Ryanair has made their carbon offsetting claims clearer after an investigation by the Netherlands Authority for Consumers and Markets (ACM) warned that flying remains “highly polluting.”
The consumer authority warned that statements like “Fly greener to…” and suggestions that offsetting emissions would lead to more sustainable flights were worded in an alarmingly misleading way.
“Businesses must be honest and clear about the sustainability claims they make. Even with CO2-compensation schemes, flying remains a highly polluting way of travelling,” explains Edwin van Houten, director of ACM’s Consumer Department.
“Airlines may offer CO2 compensation schemes, but they cannot give the impression that CO2 compensation will make flying sustainable.”
Why is this warning for Ryanair significant?
ACM started looking into Ryanair as part of a wider investigation into carbon compensation claims across the Dutch aviation industry.
One of its main findings was that some of these claims may give passengers the false impression they would be flying significantly more sustainably with the low-cost carrier. That could mean they are attracted to flying with the company over other supposedly less sustainable airlines.
“ACM’s announcement is quite significant,” says Eric Stam, a lecturer at Rotterdam Airport College and member of campaign group Stay Grounded. Stam asked the ACM to intervene in the aviation industry’s carbon offsetting claims two years ago.
“If more national consumer authorities scrutinize sustainability claims of airlines and coordinate with each other to denounce them, airlines and airports have to be more cautious in what they promise their customers and politicians.”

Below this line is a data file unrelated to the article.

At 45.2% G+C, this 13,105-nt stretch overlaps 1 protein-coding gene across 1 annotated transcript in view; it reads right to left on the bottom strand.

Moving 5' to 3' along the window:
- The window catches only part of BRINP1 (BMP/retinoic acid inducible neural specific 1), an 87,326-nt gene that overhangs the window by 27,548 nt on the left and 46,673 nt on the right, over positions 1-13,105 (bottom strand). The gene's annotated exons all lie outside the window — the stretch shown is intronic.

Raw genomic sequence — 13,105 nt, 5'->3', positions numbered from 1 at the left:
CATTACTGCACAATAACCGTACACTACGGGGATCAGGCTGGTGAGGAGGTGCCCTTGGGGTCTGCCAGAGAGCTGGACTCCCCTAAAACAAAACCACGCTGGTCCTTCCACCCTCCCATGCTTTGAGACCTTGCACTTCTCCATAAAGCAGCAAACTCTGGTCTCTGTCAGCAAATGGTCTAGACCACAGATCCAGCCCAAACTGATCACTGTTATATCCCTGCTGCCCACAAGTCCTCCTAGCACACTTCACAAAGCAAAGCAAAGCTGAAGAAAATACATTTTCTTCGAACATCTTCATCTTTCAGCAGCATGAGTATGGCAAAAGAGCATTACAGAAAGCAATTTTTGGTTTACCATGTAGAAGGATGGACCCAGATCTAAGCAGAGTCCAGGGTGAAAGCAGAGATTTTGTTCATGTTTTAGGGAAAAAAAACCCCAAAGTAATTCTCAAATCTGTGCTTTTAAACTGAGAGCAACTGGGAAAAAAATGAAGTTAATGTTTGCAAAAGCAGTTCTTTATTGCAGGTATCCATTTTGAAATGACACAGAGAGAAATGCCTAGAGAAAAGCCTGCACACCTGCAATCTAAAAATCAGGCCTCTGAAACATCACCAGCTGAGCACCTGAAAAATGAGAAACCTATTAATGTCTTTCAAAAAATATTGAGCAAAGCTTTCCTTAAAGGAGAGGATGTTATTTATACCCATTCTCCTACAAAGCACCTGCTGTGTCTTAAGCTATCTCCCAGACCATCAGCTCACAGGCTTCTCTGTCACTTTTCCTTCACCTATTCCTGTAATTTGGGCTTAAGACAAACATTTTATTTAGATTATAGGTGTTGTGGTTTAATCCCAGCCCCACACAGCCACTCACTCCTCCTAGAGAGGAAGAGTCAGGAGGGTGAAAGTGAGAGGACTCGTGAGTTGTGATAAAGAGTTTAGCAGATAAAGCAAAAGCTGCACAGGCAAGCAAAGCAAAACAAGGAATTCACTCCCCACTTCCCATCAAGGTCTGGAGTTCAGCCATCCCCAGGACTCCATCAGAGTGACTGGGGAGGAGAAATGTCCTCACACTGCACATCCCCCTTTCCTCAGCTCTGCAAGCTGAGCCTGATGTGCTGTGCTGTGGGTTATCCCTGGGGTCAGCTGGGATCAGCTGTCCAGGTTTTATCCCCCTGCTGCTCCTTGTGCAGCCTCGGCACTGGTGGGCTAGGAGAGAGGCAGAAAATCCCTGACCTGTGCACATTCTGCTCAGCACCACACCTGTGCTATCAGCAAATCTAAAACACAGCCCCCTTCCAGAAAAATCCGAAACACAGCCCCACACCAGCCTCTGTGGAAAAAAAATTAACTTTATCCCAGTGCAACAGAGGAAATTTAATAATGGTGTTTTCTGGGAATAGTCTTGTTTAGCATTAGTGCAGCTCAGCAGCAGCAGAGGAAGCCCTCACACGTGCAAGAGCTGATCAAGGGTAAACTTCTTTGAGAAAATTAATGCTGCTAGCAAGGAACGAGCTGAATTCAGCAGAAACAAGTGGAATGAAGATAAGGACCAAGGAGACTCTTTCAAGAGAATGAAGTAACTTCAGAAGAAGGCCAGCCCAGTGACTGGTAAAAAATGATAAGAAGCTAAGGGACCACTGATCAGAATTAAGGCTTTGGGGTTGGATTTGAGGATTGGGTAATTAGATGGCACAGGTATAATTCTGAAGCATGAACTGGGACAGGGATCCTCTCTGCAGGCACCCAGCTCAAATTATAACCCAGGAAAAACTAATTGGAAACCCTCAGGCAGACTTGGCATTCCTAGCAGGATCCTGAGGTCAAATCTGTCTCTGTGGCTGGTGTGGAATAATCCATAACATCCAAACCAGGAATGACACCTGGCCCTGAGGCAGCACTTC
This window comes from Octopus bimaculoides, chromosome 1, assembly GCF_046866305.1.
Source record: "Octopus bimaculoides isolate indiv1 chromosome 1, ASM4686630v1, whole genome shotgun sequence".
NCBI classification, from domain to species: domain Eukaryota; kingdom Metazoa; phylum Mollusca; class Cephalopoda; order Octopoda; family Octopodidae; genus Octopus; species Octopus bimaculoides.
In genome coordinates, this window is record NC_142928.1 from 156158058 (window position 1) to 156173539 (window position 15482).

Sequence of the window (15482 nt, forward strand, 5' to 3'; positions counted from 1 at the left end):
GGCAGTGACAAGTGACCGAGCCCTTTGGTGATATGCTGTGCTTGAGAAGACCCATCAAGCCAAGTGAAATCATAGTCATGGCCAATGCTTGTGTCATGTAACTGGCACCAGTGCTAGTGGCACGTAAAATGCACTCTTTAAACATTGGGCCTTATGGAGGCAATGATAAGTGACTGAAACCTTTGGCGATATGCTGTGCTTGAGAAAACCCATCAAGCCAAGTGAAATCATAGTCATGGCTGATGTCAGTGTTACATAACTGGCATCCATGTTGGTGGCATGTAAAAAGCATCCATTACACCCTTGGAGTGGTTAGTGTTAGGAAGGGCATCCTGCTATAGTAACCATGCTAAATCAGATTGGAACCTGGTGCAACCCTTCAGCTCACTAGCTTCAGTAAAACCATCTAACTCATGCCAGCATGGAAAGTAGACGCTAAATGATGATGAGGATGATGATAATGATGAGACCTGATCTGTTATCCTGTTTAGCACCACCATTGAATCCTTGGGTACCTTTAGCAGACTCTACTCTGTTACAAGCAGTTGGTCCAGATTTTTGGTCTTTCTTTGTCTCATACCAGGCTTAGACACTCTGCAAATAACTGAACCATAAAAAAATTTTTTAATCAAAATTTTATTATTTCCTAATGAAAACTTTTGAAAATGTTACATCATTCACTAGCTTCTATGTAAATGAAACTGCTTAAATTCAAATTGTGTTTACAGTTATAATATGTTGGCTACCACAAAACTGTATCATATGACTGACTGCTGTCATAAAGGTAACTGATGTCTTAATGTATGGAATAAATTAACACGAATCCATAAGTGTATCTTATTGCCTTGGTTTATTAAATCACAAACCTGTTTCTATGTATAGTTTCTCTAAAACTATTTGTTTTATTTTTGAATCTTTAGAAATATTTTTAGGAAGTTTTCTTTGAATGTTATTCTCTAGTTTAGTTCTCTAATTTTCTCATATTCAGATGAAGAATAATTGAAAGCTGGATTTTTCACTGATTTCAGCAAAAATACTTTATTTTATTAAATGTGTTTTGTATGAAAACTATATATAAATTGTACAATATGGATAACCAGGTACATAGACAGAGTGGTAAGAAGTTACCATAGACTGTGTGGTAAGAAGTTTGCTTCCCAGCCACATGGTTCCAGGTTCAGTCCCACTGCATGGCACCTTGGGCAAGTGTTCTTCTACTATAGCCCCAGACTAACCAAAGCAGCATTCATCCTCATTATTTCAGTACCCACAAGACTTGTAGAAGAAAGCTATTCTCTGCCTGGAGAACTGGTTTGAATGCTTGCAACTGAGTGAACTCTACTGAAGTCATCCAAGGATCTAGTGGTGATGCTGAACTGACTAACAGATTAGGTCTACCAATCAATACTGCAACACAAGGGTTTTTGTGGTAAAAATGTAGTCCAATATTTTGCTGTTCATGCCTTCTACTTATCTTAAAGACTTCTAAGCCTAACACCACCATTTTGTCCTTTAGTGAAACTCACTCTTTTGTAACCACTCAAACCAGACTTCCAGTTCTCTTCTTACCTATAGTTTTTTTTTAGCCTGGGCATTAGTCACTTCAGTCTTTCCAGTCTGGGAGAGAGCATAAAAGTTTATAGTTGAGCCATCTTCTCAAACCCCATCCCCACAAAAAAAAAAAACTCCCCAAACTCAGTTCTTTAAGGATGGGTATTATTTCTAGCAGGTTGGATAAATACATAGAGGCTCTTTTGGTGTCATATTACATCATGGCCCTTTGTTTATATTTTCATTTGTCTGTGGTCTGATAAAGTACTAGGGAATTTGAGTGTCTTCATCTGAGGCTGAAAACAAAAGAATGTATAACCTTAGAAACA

What changes did Ryanair make to its website?
Ryanair cooperated with the authority and has since made three changes to the CO2 compensation option on its online ticket sales.
A clear message that CO2 compensation does not make flying itself more sustainable was added. Messaging that suggested you could “Fly greener to [...]” was instead changed to “compensate your CO2 emissions”. Symbols like green leaves were also removed.
The website now also shows how the estimated emissions for each ticket are calculated and the amount of CO2 compensation. In addition, Ryanair had to clarify which projects the CO2 compensation fee was spent on, highlighting the independent certification of each one.
Why is carbon offsetting a problem?
Climate strategies for many airlines hinge on using carbon offsetting to reduce emissions.
Ryanair plans to cut greenhouse gas emissions by 24 per cent using offsetting programmes. Such schemes include the distribution of energy-efficient stoves in Uganda by First Climate.
But not all offset projects genuinely reduce emissions, warns Magdalena Heuwieser, a spokesperson for the Stay Grounded network.
“It would be necessary to investigate each of these offset projects, which would most likely unveil how most of them do not really lead to emissions reductions,” she says.
“On top of that, it is hypocritical to pay people in Uganda to use energy efficient cooking stoves so that we can continue flying with a good conscience and airlines can continue to profit.”
Others, such as EasyJet, have dropped offsetting schemes altogether to focus on directly cutting emissions through sustainable aviation fuel or hydrogen-powered engines.
Euronews Green has contacted Ryanair for comment.